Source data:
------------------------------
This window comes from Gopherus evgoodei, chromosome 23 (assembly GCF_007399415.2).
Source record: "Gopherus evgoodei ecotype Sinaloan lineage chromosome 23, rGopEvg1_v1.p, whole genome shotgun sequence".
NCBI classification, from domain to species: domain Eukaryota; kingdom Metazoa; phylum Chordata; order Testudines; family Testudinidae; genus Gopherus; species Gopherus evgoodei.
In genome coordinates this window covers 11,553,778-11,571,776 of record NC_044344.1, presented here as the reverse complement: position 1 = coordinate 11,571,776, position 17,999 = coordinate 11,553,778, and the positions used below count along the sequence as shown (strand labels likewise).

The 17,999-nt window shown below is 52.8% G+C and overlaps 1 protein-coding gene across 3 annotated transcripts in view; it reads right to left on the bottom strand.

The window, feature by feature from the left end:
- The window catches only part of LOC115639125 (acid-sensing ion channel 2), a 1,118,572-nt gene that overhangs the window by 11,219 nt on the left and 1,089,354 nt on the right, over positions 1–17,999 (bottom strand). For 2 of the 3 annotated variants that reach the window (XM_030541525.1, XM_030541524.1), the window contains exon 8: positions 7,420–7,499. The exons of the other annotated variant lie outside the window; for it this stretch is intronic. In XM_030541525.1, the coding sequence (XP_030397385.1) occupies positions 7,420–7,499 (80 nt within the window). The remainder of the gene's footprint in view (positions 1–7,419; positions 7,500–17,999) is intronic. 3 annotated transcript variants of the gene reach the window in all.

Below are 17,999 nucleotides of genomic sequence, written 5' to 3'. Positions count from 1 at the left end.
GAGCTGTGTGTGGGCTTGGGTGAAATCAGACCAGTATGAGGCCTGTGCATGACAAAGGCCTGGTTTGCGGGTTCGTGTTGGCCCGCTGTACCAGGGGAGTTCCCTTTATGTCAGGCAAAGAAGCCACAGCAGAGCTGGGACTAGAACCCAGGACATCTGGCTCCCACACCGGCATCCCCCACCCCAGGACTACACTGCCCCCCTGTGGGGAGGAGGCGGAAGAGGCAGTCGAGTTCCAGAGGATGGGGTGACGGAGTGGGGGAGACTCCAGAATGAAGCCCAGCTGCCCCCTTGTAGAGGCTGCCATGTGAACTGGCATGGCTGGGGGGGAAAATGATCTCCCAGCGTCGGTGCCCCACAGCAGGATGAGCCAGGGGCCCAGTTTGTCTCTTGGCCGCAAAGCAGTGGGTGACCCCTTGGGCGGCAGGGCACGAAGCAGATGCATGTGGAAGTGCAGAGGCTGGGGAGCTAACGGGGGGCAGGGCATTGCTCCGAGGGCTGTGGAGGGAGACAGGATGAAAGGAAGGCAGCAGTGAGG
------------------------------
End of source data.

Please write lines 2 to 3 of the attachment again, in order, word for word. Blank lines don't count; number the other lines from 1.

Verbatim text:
Source record: "Gopherus evgoodei ecotype Sinaloan lineage chromosome 23, rGopEvg1_v1.p, whole genome shotgun sequence".
NCBI classification, from domain to species: domain Eukaryota; kingdom Metazoa; phylum Chordata; order Testudines; family Testudinidae; genus Gopherus; species Gopherus evgoodei.